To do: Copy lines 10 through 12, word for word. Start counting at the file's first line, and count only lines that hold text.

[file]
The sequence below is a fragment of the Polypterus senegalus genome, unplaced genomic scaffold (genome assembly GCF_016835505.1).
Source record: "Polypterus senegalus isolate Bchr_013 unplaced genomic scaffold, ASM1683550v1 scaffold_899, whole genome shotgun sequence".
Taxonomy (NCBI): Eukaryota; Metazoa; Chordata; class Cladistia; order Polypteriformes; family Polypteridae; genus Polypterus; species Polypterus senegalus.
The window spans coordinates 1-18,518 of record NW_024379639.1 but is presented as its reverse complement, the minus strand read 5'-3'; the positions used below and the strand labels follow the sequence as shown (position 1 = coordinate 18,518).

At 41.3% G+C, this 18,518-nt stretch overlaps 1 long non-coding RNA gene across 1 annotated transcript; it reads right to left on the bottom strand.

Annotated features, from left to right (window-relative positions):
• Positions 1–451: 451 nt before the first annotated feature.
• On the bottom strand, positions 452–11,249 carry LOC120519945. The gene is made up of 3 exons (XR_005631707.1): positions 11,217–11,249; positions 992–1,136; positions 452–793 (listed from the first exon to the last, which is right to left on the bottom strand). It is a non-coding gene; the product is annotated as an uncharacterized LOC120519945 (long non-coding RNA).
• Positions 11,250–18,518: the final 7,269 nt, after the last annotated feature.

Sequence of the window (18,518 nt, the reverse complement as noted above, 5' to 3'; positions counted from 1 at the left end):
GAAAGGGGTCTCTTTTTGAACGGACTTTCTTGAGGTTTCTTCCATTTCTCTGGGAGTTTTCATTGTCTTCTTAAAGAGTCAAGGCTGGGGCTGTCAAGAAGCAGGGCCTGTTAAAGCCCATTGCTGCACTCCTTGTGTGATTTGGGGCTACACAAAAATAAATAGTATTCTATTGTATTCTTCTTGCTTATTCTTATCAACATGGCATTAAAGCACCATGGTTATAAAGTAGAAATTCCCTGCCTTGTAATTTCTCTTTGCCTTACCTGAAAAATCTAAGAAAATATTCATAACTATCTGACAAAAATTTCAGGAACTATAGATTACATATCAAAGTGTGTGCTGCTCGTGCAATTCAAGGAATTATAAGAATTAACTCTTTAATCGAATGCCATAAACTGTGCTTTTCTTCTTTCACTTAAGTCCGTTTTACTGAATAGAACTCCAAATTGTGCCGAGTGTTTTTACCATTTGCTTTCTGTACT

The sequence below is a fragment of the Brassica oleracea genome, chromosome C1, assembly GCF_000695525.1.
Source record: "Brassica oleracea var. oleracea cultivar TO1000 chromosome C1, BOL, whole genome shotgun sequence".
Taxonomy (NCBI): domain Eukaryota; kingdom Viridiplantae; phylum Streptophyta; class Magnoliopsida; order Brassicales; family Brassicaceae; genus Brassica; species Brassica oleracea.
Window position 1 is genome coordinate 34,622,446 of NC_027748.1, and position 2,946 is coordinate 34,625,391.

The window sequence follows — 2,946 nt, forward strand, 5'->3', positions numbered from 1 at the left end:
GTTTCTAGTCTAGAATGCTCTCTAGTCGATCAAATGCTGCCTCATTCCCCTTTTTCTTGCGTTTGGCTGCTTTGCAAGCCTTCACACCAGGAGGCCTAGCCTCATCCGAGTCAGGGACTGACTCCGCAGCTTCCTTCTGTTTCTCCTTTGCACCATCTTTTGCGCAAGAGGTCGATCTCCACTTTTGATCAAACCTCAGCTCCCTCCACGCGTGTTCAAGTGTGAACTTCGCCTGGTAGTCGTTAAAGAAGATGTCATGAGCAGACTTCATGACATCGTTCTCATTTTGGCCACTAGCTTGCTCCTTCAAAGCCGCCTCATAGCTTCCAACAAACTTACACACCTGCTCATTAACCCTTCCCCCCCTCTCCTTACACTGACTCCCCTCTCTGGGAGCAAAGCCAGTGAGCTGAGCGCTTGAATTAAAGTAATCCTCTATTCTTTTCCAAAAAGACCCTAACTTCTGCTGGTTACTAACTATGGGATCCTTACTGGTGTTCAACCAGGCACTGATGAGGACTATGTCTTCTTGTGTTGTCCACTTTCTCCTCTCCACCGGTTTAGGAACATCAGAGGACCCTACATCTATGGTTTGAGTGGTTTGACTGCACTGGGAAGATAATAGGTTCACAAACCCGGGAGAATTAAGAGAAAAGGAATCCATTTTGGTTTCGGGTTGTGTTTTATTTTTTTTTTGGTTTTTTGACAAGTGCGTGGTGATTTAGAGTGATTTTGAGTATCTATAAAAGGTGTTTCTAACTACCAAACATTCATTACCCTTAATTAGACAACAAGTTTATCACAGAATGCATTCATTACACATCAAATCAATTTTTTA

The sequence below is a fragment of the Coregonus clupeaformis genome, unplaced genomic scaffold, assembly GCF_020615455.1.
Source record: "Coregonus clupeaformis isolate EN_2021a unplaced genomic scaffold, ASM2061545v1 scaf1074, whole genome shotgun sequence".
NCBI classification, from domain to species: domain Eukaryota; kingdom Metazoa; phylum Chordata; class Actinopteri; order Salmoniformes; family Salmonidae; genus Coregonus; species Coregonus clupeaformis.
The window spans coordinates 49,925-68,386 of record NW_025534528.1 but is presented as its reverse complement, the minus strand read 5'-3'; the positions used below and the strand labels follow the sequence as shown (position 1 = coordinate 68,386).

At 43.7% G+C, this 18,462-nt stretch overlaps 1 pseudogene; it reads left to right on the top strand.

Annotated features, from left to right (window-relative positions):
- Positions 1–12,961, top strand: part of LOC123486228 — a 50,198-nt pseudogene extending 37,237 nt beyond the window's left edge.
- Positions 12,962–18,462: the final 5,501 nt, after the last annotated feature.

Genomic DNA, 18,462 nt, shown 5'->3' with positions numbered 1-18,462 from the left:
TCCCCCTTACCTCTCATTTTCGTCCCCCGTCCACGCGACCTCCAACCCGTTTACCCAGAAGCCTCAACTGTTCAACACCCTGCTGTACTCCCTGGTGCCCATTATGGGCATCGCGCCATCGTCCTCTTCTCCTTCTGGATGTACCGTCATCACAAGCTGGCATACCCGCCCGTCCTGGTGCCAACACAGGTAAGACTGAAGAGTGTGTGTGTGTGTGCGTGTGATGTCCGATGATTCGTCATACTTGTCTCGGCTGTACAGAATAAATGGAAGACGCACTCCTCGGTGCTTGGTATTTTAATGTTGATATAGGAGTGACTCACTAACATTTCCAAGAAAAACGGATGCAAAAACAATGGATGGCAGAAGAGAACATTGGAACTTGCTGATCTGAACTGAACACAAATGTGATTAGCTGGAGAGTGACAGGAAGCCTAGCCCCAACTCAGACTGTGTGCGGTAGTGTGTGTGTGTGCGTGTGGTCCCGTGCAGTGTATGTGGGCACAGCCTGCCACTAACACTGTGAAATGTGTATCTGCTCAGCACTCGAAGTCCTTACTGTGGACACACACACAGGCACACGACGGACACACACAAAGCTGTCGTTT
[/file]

Sequence of the window (18,518 nt, the reverse complement as noted above, 5' to 3'; positions counted from 1 at the left end):
GAAAGGGGTCTCTTTTTGAACGGACTTTCTTGAGGTTTCTTCCATTTCTCTGGGAGTTTTCATTGTCTTCTTAAAGAGTCAAGGCTGGGGCTGTCAAGAAGCAGGGCCTGTTAAAGCCCATTGCTGCACTCCTTGTGTGATTTGGGGCTACACAAAAATAAATAGTATTCTATTGTATTCTTCTTGCTTATTCTTATCAACATGGCATTAAAGCACCATGGTTATAAAGTAGAAATTCCCTGCCTTGTAATTTCTCTTTGCCTTACCTGAAAAATCTAAGAAAATATTCATAACTATCTGACAAAAATTTCAGGAACTATAGATTACATATCAAAGTGTGTGCTGCTCGTGCAATTCAAGGAATTATAAGAATTAACTCTTTAATCGAATGCCATAAACTGTGCTTTTCTTCTTTCACTTAAGTCCGTTTTACTGAATAGAACTCCAAATTGTGCCGAGTGTTTTTACCATTTGCTTTCTGTACT

The sequence below is a fragment of the Brassica oleracea genome, chromosome C1, assembly GCF_000695525.1.